What Is Bad Debt?
Bad debt is an amount of debt that a business fails to recover from its debtors. At the end of each financial year, most businesses that offer credit to their customers have significant amounts owed to them by their debtors.
From experience, all managers know that not every amount shown in the balance sheet as trade receivables (or debtors) will be recovered in the next financial period. Some debtors will invariably fail to pay the amounts due.
Why Do Businesses Need Provisions for Bad Debts?
It is almost impossible to say, with any great degree of accuracy, which debtor will lead to bad debt.
However, to assess a year’s profit or loss, it is important to charge an amount against that year’s profit and loss account to cover both the bad debts that have actually been written off during the year and those that will be known only next year, but that arose from the present year’s sales.
To clarify, consider the example of Mr. David. During 2014, Mr. David wrote off $9,200 as bad debt, specifically as amounts due from various debtors who either died or declared bankruptcy.
On 31 December 2014, Mr. David’s debtors stood at $280,000 (after writing off $9,200). He estimates that out of this $280,000, approximately 2% will prove to be bad debt in 2015.
It is important to note that Mr. David has suffered two losses. Firstly, the loss of $9,200, which was already written off and appears as a debit balance in the bad debts account.
Secondly, there is another almost certain loss of 2% of $280,000 ($5,600), which will need to be written off in 2015. However, this debt (or these debts) arose from sales made in 2014.
Therefore, it would be incorrect to charge it as a bad debt to the profit and loss account for 2015. Instead, it must be charged against the profit and loss account for 2014.
At the end of 2014, it is not known as to which specific debtor will fail to pay his debts in 2015, though it is known, out of past experience, that some debtors will certainly fail to pay.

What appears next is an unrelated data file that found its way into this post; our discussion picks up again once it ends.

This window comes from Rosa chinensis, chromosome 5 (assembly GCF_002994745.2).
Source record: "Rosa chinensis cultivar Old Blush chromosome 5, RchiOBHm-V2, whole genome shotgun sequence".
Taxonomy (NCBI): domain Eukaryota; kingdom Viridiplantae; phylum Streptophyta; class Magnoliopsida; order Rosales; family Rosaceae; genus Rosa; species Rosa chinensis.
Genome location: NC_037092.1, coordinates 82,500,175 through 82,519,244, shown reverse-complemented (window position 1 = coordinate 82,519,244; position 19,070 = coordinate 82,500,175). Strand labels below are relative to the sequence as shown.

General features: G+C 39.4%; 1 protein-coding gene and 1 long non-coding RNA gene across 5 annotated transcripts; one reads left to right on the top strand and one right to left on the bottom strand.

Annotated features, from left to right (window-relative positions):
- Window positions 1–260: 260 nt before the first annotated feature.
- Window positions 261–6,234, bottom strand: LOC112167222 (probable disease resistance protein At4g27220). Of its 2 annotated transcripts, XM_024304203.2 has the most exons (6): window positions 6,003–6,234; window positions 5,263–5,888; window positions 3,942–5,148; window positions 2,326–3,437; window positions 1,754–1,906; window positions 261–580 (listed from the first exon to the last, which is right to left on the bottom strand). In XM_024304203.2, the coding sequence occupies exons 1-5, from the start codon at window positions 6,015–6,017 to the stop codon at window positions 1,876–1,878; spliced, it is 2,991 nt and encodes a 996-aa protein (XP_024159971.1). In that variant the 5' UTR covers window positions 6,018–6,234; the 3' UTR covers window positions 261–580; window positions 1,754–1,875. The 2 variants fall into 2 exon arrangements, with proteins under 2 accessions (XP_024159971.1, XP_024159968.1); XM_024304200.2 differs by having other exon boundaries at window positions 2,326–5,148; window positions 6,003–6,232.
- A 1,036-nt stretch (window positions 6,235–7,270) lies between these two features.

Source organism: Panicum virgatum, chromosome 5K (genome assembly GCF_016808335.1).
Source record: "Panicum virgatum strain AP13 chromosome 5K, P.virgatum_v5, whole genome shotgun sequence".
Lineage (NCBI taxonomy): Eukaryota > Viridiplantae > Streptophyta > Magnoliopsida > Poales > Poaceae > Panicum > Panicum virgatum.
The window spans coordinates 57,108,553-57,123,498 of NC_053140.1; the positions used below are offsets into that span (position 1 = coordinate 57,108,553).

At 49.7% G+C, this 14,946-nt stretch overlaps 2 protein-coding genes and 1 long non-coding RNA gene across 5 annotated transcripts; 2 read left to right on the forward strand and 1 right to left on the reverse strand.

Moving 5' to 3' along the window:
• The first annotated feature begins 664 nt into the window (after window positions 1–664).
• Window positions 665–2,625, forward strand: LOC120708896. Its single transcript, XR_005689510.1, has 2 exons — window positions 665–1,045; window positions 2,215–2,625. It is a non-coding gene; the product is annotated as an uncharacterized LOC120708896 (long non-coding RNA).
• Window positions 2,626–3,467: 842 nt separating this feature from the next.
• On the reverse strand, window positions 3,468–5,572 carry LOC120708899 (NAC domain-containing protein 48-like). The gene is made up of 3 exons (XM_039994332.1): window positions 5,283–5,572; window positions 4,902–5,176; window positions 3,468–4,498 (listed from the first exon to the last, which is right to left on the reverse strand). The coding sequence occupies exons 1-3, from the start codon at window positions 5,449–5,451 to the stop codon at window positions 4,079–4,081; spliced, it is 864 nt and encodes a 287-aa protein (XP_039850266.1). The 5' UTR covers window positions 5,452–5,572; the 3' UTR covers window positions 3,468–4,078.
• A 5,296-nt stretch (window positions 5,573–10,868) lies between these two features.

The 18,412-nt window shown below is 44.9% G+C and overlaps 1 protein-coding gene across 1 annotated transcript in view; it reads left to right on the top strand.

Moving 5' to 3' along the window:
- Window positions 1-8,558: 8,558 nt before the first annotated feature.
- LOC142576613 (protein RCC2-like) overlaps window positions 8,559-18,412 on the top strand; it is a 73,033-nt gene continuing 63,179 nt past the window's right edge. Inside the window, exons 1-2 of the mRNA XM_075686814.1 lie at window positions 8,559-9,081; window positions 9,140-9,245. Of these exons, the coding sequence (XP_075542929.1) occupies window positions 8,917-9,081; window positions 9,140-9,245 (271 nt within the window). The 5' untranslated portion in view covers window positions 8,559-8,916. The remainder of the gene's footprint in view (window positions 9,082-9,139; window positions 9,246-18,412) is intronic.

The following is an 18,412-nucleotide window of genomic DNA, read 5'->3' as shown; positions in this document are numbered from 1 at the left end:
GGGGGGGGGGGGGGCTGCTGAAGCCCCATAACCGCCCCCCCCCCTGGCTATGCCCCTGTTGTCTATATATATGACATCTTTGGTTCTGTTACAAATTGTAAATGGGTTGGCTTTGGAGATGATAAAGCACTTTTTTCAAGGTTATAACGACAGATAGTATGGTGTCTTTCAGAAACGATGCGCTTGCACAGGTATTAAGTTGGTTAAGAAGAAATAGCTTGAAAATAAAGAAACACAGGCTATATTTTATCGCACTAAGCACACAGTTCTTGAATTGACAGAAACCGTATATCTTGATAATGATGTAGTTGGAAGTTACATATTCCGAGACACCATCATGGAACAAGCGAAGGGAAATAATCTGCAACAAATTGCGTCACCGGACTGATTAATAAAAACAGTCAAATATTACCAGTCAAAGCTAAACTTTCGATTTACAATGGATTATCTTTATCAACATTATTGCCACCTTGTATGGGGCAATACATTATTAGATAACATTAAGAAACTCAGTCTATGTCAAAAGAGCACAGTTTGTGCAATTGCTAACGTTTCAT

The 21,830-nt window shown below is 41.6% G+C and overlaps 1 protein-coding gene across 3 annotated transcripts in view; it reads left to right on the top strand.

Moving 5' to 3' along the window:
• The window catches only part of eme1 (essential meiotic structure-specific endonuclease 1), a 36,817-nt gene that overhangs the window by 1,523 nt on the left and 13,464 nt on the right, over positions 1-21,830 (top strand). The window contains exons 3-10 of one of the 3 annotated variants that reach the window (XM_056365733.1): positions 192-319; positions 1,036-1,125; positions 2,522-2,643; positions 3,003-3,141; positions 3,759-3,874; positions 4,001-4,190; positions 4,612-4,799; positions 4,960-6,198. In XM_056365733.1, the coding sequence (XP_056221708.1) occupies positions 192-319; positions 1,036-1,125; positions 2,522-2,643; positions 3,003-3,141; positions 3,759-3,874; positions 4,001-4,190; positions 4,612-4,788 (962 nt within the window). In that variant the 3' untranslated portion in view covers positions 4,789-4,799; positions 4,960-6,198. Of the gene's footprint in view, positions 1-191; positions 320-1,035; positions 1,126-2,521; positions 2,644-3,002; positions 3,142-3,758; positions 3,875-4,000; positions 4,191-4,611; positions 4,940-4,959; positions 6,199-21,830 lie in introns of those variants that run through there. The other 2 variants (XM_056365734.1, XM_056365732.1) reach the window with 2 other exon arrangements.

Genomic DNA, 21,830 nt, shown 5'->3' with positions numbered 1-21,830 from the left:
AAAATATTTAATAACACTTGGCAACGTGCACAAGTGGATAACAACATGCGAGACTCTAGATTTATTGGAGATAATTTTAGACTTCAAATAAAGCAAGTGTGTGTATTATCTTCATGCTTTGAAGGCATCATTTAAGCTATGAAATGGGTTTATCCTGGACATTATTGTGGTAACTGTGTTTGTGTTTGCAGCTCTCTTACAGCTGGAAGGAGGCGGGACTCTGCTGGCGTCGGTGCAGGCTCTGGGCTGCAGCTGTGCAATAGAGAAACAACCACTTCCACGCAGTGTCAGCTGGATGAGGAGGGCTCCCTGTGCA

For this reason, it will not be appropriate to credit the personal account of any particular debtor at the end of a financial year for expected bad debts.
To this end, a new account is opened in the books called provisions for bad debts account, or provisions for doubtful debts account. When this account is first opened (typically at the end of a financial year), the following entry is made:
- Dr. profit and loss account
- Cr. provisions for bad debts account, with the amount of anticipated bad debts
At the end of each subsequent financial year, the balance of the provision for bad debts account is adjusted to the correct level of expected bad debts for the next year.
It is important to note that the provisions for bad debts account is used only to maintain a provision. It is adjusted at the end of each year; it is not used to record the actual write-off of bad debts, which must pass through the bad debts account.
The following information was taken from the books of Mr. David, a wholesaler:
- Trade debtors at end of 2014: $280,000
- Bad debts written off in 2014: $1,240
- Bad debts written off in 2015: $5,420
- Trade debtors at end of 2015: $350,000
- Bad debts written off in 2016: $7,150
- Trade debtors, at end of 2016: $460,000
Mr. David wishes to maintain a provision for bad debts at 2% of trade debtors.
Required: Prepare Mr. David’s provisions for bad debts account, bad debts written off account, the relevant portions of the profit and loss account for 2014, 2015, and 2016, and the relevant portion of the balance sheet at the end of each year.
For the year 2014
Bad debts written off are $1,240. Debtors at the end of the year are $280,000. Provisions for bad debts at 2% of this amount would come to $5,600. Journal entries to record these facts are given as follows:
For the year 2015